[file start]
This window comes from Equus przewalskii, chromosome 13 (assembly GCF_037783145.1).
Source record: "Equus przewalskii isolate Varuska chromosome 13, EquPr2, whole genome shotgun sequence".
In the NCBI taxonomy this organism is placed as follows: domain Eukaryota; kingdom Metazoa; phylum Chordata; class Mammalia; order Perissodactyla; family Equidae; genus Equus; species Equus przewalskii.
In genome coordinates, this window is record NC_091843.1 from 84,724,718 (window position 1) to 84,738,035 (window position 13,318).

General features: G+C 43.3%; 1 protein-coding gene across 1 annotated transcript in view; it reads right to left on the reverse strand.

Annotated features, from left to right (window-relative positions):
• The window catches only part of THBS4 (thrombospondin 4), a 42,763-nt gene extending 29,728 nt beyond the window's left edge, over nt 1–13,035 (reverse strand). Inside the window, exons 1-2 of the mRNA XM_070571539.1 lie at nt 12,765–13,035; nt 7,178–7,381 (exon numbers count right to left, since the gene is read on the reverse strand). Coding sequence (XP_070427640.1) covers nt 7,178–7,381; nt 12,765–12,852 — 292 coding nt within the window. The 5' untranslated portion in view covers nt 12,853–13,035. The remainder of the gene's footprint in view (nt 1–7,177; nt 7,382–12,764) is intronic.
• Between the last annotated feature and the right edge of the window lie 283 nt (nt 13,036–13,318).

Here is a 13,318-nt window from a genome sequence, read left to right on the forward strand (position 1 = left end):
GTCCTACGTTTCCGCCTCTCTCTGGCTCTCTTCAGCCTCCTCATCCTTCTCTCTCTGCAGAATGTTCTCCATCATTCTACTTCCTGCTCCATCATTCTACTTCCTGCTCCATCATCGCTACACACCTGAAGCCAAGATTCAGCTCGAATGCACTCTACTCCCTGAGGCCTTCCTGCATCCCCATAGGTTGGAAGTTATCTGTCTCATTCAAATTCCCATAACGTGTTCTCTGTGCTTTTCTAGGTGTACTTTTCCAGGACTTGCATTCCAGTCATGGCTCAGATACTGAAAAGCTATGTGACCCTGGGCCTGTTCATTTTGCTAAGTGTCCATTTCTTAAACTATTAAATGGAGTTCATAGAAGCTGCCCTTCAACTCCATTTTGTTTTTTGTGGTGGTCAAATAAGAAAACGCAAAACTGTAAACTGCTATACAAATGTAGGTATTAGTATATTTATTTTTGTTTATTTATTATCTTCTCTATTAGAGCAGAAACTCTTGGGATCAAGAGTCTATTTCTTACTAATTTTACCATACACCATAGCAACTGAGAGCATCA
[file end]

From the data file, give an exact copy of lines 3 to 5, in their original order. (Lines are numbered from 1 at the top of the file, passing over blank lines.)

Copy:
In the NCBI taxonomy this organism is placed as follows: domain Eukaryota; kingdom Metazoa; phylum Chordata; class Mammalia; order Perissodactyla; family Equidae; genus Equus; species Equus przewalskii.
In genome coordinates, this window is record NC_091843.1 from 84,724,718 (window position 1) to 84,738,035 (window position 13,318).

General features: G+C 43.3%; 1 protein-coding gene across 1 annotated transcript in view; it reads right to left on the reverse strand.